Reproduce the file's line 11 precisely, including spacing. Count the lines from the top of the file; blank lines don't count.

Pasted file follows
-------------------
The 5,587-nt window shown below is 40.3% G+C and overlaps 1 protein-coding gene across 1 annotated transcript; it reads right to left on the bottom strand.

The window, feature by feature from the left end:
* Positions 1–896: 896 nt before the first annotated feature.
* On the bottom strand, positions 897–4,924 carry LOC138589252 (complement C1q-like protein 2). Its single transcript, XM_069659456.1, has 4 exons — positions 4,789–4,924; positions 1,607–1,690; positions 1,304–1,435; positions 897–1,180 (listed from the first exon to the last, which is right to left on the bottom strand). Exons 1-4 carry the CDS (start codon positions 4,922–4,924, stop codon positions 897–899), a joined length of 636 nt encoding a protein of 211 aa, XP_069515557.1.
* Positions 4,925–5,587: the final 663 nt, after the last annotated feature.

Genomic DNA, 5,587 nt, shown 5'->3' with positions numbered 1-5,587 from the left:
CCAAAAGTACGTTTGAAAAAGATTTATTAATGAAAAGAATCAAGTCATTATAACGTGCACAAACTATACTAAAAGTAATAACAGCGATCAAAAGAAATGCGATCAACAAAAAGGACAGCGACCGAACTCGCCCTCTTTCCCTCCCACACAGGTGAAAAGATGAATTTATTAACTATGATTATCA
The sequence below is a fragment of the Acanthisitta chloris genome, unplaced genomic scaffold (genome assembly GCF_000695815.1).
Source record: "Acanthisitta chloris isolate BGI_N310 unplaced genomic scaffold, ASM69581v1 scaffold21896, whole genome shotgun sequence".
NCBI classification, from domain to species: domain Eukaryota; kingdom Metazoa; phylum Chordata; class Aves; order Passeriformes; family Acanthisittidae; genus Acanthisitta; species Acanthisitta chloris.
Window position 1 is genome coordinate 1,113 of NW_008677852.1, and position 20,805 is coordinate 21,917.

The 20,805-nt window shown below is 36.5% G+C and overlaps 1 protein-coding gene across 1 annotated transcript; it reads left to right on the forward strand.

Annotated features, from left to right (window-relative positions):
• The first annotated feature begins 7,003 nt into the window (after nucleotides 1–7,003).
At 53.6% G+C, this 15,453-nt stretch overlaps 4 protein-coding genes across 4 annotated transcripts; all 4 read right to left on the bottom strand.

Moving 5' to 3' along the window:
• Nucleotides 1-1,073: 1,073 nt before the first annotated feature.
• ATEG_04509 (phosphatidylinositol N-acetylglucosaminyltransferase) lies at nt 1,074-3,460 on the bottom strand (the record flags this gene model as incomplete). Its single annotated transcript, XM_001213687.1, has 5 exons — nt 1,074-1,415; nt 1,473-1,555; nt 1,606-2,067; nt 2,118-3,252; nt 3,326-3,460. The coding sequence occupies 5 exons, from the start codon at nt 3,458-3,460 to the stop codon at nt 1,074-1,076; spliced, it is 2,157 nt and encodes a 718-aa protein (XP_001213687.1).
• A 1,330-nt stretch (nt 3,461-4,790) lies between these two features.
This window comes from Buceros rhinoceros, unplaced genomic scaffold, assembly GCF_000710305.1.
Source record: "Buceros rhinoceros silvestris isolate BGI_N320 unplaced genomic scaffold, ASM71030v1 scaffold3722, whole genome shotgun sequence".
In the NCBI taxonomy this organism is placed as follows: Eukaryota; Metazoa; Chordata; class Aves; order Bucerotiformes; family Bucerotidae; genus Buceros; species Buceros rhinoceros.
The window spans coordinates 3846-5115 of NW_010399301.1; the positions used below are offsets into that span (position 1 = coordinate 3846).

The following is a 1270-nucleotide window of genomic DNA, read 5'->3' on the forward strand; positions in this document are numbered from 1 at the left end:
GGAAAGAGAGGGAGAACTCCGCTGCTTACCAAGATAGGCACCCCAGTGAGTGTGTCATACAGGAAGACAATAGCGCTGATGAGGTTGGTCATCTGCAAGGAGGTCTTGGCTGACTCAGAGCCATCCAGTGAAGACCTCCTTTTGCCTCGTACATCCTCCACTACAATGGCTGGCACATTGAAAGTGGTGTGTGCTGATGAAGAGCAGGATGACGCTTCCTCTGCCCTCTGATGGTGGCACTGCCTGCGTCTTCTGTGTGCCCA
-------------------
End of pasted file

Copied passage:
Window position 1 is genome coordinate 1,113 of NW_008677852.1, and position 20,805 is coordinate 21,917.